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May 9, 2003


The opinion of the court was delivered by: Jed S. Rakoff, United States District Judge


By this lawsuit plaintiffs — physicians formerly employed by defendant St. Barnabas Hospital ("St. Barnabas") at Lincoln Medical and Mental Health Center ("Lincoln") in the South Bronx — seek benefits under the Employee Retirement Income Security Act of 1974, 29 U.S.C.A. §§ 1001-1461 (1999) ("ERISA"), contending that when their former employer terminated their and others' employment it constituted a "partial termination" of St. Barnabas' employee pension plan, an event that would entitle them to benefits that were otherwise forfeited by their termination. Following the completion of discovery and the dismissal on consent of the Fourth Count of the Amended Complaint, defendants moved for summary judgment on the remaining three claims.

The relevant facts, either as undisputed or, where disputed, taken most favorably to plaintiffs, are as follows. Lincoln is operated by the New York City Health and Hospitals Corporation ("HHC"), a public benefit corporation that contracts with medical schools, physician groups, and other hospitals to provide services at its facilities. Beginning in 1993, or even earlier, St. Barnabas sought to be considered by HHC as a contractual provider of medical services. See Deposition of Ronald Gade, sworn to Aug. 16, 2002 ("Gade Dep."), at 21-22, 24; Deposition of John Maher, sworn to Aug. 12, 2002, at 72.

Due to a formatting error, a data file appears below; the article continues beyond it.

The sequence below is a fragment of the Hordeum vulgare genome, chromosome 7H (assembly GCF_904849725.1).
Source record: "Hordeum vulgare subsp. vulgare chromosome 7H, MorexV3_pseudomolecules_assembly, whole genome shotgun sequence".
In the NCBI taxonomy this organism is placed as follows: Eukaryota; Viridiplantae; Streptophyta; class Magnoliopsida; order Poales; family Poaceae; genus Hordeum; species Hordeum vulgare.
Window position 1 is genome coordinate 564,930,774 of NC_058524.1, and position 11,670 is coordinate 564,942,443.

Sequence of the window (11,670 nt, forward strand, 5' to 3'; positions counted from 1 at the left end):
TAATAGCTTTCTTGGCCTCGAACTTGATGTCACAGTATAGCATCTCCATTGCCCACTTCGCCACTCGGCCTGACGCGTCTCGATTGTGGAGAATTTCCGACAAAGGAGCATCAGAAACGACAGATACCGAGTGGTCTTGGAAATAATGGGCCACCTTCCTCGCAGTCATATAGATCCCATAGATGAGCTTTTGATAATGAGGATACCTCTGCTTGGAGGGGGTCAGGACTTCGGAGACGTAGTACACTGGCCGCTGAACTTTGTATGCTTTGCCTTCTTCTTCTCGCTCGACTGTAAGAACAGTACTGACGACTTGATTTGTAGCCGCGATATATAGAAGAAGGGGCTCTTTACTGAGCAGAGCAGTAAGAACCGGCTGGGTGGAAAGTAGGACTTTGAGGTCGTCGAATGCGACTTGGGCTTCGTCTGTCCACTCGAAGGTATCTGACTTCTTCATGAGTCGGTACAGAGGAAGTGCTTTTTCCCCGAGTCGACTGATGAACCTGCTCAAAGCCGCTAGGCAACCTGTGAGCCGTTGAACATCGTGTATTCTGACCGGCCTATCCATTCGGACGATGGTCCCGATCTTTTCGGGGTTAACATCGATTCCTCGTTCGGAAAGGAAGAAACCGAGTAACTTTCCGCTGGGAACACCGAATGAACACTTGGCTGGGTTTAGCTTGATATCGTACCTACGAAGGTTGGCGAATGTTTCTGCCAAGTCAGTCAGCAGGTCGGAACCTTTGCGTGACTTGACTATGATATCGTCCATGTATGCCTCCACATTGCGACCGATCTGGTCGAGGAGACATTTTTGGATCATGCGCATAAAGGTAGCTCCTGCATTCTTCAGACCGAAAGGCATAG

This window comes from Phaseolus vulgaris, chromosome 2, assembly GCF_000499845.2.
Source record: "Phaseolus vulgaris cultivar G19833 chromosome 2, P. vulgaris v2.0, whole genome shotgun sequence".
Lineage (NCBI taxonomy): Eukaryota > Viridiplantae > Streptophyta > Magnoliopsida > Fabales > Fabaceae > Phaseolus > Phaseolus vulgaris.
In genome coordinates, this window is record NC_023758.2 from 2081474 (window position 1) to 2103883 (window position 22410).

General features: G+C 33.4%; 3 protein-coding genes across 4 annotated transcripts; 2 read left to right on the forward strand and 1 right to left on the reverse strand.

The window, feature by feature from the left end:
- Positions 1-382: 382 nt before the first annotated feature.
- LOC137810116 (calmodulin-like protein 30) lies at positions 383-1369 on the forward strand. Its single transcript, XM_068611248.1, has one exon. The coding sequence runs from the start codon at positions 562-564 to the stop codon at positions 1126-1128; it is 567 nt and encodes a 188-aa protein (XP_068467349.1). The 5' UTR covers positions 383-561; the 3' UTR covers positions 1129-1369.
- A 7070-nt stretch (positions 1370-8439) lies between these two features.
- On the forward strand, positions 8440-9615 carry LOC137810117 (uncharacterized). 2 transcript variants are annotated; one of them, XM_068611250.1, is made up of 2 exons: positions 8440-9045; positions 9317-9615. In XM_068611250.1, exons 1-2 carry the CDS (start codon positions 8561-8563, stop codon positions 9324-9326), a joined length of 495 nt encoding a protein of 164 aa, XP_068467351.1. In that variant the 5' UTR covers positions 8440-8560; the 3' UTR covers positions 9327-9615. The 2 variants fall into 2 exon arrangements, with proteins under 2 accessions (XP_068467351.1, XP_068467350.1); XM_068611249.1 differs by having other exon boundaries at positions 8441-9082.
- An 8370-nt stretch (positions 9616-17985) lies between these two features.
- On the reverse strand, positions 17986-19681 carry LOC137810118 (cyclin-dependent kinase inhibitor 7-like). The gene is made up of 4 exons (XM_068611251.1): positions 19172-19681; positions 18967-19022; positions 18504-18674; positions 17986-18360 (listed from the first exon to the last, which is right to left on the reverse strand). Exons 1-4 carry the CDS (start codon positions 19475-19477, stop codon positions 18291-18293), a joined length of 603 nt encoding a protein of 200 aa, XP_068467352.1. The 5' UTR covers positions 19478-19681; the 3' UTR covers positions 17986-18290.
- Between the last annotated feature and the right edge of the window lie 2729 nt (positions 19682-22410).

In November 1996, St. Barnabas won an HHC bidding auction to provide medical services at Lincoln from July, 1997 through June, 2000 at a cost to HHC of about $30 million a year. Specifically, St. Barnabas was responsible for hiring and managing 250 employees (physicians and others) to serve the medical needs of the hospital's patients. See Declaration of Jay P. Warren, dated Sept. 17, 2002 ("Warren Decl."), HHC Ex. 3 at JM189; Plaintiffs' Local Rule 56.1 Statement ("Pls.' L.R. 56.1 St.") ¶ 11. Although a final written contract was never executed, the parties proceeded on the basis of agreed-to "deal points." See Warren Decl., HHC Ex. 3 at JM200.

About a year later, in November, 1997, St. Barnabas entered into a much larger agreement with HHC to provide various services from January, 1998 through December, 2000 to inmates in the custody of the New York City Department of Correction housed at Rikers Island and two other facilities (together, "Rikers") for a fee of roughly $100 million per year and involving the hiring of some 1,100 employees. Whereas, at Lincoln, St. Barnabas' services consisted essentially of management of hospitalization services similar to those it performed at its own facility, at Rikers, St. Barnabas was responsible for servicing all the medical, mental health, dental, and ancillary needs of the prison inmates except for hospitalization, which was provided elsewhere and by others. See Declaration of Ronald Gade, dated Sept. 14, 2002 ("Gade Decl.") ¶ 21; Warren Decl., HHC Ex. 39 at AM4439-43; Defendants' Local Rule 56.1 Statement ("Defs.' L.R. 56.1 St.") ¶ 27; Pls.' L.R. 56.1 St. ¶¶ 13, 58.